Nightmares & Dreamscapes includes short stories that range from merely quirky to seriously spooky, a nonfiction piece about baseball, a teleplay, and notes about pieces’ origins, all by that master of the macabre, Stephen King.
My favorites of King’s works are his stories in which the horror comes out of people rather than out of the drains or the ether. Leading the lineup of those is “Dolan’s Cadillac,” a story about an elementary teacher who gets revenge on a gangster for killing his wife through an elaborate ruse that lures the villain to drive his Cadillac into hole sized just large enough for the car to fit in without allowing the passengers to escape.
Readers with a taste for the occult should read “The Night Flier,” in which a writer for a sleazy rag investigates a series of deaths in small East Coast towns with small airports. The journalistic elements in the tale were enough to keep my attention.
“The Doctor’s Case.” a Sherlockian spoof in which Watson solves the mystery, and “Umney’s Last Case,” a take-off on Raymond Chandler novels, are simply fun.
Nightmares & Dreamscapes has something readers of every taste to like as well as some things to dislike.
Skeleton Crew is a collection of 22 Stephen King short stories of varying lengths and varying degrees of weirdness.
The hefty volume rings all the bells King fans enjoy and adds a few notes about the creative process behind them.
King has a particularly good ear for children’s memories, which he demonstrates in “The Monkey,” a story about a toy that has the ability to kill, and “Gramma,” a story of an 11-year-old left to care for his senile grandmother when his mother must go to the hospital because his older brother has been injured at football practice.
My favorites stories from the collection are built around situations that would be unsettling even without any supernatural flounces, such as:
“Here There Be Tygers” in which a third grader has to go to the bathroom which is in the school basement, a very scary place.
“The Ballad of the Flexible Bullet,” in which a crazy writer feeds a creature called a fornit that lives in his typewriter and produces words for him: What else could explain them?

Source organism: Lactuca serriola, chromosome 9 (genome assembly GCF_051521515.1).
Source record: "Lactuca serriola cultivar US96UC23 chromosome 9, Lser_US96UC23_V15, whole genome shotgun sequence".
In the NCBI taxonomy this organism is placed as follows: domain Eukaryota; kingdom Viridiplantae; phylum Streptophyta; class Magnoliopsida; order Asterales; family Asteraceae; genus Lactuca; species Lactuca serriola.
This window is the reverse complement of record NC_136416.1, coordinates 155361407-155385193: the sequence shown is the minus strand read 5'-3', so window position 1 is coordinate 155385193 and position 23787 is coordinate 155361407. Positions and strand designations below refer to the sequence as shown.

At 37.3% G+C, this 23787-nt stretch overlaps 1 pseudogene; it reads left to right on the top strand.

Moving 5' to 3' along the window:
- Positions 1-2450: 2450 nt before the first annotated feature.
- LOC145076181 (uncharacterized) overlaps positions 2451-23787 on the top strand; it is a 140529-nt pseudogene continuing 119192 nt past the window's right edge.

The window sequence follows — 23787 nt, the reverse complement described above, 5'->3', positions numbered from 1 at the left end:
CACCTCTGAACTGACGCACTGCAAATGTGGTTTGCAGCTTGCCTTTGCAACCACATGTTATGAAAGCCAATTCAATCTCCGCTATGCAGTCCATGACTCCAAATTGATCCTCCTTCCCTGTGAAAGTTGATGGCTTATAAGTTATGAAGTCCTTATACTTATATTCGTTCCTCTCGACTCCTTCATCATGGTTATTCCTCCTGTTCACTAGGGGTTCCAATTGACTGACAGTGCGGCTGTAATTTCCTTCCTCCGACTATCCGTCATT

There may not be a story here for every reader’s taste, but there’s enough variety that most readers will find something intriguing.
Skeleton Crew by Stephen King
G.P. Putnam’s Sons. 1985. 512 p.
1985 bestseller #5; my grade: B+
Henry Van Dyke’s 1902 bestselling fiction book is a collection of stories about the inward happiness, symbolized by The Blue Flower. Van Dyke’s opalescent prose is a misty and mystical swirl of fairy tale and fables, chivalry and Christianity.
About half the stories have a religious theme. The most famous of these is the fable of “The Other Wise Man” who missed seeing the Christ Child because he stopped to care for those in need.
However, the best of the religious stories in the volume isn’t “The Other Wise Man” but “The Source.” Although clearly a moral tale, “The Source.” has a clear-sighted realism that makes the Wise Man seem maudlin.
“The Mill” and “Wood-Magic” are charming in different ways. “The Mill, ” drawing on the legends of Camelot, has a rugged, adventureous character, while “Wood-Magic” has a summer siesta dreaminess that feels both fantastic and familiar.
The best—and least typical—of the stories is “Spy Rock.” Set in the New York’s rugged Catskills Mountains in the nineteenth century, it solves the mystery of the moodiness and frequent of teacher Edward Keene from the presence of his fiancee, the lovely Dorothy Ward. The Blue Flower is worth reading just for “Spy Rock” alone.
James A. Michener was a World War II aviator. In 1949, convinced that America’s future was linked with Asia’s, he decided to return to the South Pacific “to write a kind of book that . . . had never been tried before.”
The result is Return to Paradise, a collection of essays about the island nations of the South Pacific interspersed with short stories set in those countries.
Today it’s obvious why this kind of book hadn’t been tried before: it just does not work.
Michener could make a bus schedule interesting. His essays mix tidbits of trivia with a broad historical perspective. But much of his commentary needs footnotes today: Was $2200 a year big money in 1948 or chicken feed?
The short stories, however, are timeless. Beautifully written, they plunge deep into human relationships.
“Until They Sail,” explores what happens to women when all the able-bodied mean are gone to war. Another stunner is “The Jungle,” which explores what American women want from their men through the unlikely lens of a vacation to Guadalcanal aboard a tramp steamer.
A historian might make a great book today from juxtaposing Michener’s essays with contemporary views of the same islands. Until such a historian comes along, stick to reading Michener’s short stories: they don’t date.
Return to Paradise
by James A. Michener
Random House, 1951
My grade C—
1951 bestseller #8